- In fact, the rules may push employees towards such claims to seek a better payout. These could put a business out of existence. They are more complex and costly and there is no cap on awards.
- There will be cases and disputes on whether or not a dismissal falls within whatever rules are drafted.
- Employers, including micro-businesses, have a period of at least one year (or two years if the employee commenced employment on or after 6 April 2012) to assess an employee and dismiss him or her without facing a basic unfair dismissal claim.
- The principle of assessing the fairness of a dismissal in the context of the particular business is there already, so matters of limited resources and the greater impact of misconduct and poor performance can be accommodated.
- While George Osborne spoke of the right not be “sued out of existence”, and it is correct that a successful claim for unfair dismissal can result in an award of up to £85,200, the Government’s call for evidence states that the median award in unfair dismissal cases in 2010-11 was significantly lower, at £4,591.
- The Government’s call for evidence states that the UK is ranked second in the world for ease of dismissal of individual employees; and it also shows that more small employers agree that currents laws are fair than disagree. The document also sets out a table featuring the top 10 regulations deterring businesses from taking on staff. However, the law relating to unfair dismissal is conspicuously absent.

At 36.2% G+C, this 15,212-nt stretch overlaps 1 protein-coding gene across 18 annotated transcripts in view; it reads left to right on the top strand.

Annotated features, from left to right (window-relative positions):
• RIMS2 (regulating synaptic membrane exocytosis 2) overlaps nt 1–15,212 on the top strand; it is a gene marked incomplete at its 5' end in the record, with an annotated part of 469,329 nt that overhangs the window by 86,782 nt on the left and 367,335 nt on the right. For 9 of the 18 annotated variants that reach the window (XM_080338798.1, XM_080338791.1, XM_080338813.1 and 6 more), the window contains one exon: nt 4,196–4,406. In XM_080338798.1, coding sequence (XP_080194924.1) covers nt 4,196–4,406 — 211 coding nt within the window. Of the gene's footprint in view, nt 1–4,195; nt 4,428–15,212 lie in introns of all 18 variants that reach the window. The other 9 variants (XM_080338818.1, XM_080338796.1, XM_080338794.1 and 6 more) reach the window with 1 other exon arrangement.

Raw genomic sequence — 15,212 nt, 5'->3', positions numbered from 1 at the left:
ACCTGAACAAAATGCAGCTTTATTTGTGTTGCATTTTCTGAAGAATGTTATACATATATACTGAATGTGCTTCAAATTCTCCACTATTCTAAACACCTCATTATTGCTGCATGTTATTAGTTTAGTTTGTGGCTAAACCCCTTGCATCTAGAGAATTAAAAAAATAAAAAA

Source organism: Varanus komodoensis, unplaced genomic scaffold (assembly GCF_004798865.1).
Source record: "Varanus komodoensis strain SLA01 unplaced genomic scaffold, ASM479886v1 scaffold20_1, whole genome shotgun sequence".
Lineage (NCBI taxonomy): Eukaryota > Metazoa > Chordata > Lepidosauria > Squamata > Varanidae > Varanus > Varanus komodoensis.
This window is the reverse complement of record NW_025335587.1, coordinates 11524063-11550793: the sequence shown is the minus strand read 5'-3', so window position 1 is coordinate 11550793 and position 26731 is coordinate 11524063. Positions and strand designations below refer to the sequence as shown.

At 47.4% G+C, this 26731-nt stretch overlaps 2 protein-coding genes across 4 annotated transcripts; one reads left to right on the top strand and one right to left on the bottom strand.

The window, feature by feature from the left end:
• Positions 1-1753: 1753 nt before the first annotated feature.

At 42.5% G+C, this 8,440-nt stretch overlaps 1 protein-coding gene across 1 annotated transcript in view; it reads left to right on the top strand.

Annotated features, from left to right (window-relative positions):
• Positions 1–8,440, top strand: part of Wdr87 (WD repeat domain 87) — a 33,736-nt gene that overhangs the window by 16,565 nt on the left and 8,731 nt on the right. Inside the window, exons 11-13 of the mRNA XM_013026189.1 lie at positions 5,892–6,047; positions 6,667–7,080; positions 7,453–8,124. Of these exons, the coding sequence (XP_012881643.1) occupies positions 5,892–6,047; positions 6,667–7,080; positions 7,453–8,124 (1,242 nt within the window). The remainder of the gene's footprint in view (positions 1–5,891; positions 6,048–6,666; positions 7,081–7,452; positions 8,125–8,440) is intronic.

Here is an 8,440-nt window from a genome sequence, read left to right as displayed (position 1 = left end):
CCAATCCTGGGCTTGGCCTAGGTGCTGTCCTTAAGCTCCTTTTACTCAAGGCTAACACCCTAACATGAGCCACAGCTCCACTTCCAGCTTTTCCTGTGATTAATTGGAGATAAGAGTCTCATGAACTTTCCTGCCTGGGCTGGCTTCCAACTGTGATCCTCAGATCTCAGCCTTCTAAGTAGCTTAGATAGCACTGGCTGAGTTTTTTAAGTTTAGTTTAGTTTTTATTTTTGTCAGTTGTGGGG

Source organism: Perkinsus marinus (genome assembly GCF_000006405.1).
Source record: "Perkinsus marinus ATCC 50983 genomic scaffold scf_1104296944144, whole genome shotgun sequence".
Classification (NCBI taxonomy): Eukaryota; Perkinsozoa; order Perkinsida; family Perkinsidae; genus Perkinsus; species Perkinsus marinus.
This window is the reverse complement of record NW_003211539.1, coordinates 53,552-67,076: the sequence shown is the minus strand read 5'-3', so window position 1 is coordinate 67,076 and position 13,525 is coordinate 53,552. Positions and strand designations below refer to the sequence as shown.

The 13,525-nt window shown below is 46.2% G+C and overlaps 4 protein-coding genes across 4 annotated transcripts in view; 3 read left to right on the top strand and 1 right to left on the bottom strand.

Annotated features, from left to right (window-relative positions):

- It may reduce the appeal of working for small employers, as doing so would entail accepting eroded employment rights. Candidates may opt to take or continue employment with larger employers.
The Government’s call for evidence is expected to deliver views in two distinct camps – small employers and business groups for and employee groups against. Yet, the statistics in the call for evidence do not point to such a strong voice in favour of change among small businesses. The results of a recent government-commissioned survey show that, apart from sole traders, micro-businesses tend to recognise current employment rules as “fair and proportionate”.
Perhaps most significantly, the qualifying period for basic unfair dismissal protection is now two years, if the employee commenced employment on or 6 April 2012. This effectively grants employers – of all sizes – the right to dismiss without fair reason or fair process in this time, as long as they avoid prohibited grounds. It has to be asked what legislation for no-fault dismissals can add to this. Will new rules, which in turn will generate case law on the scope of such rules, really be justified? Employees would still be able to bring other claims even where a compensated no-fault dismissal is used by the employer.
If nothing else, it is political statement and one that prompts a debate on what our labour laws should look like and which rights be should be regarded as fundamental.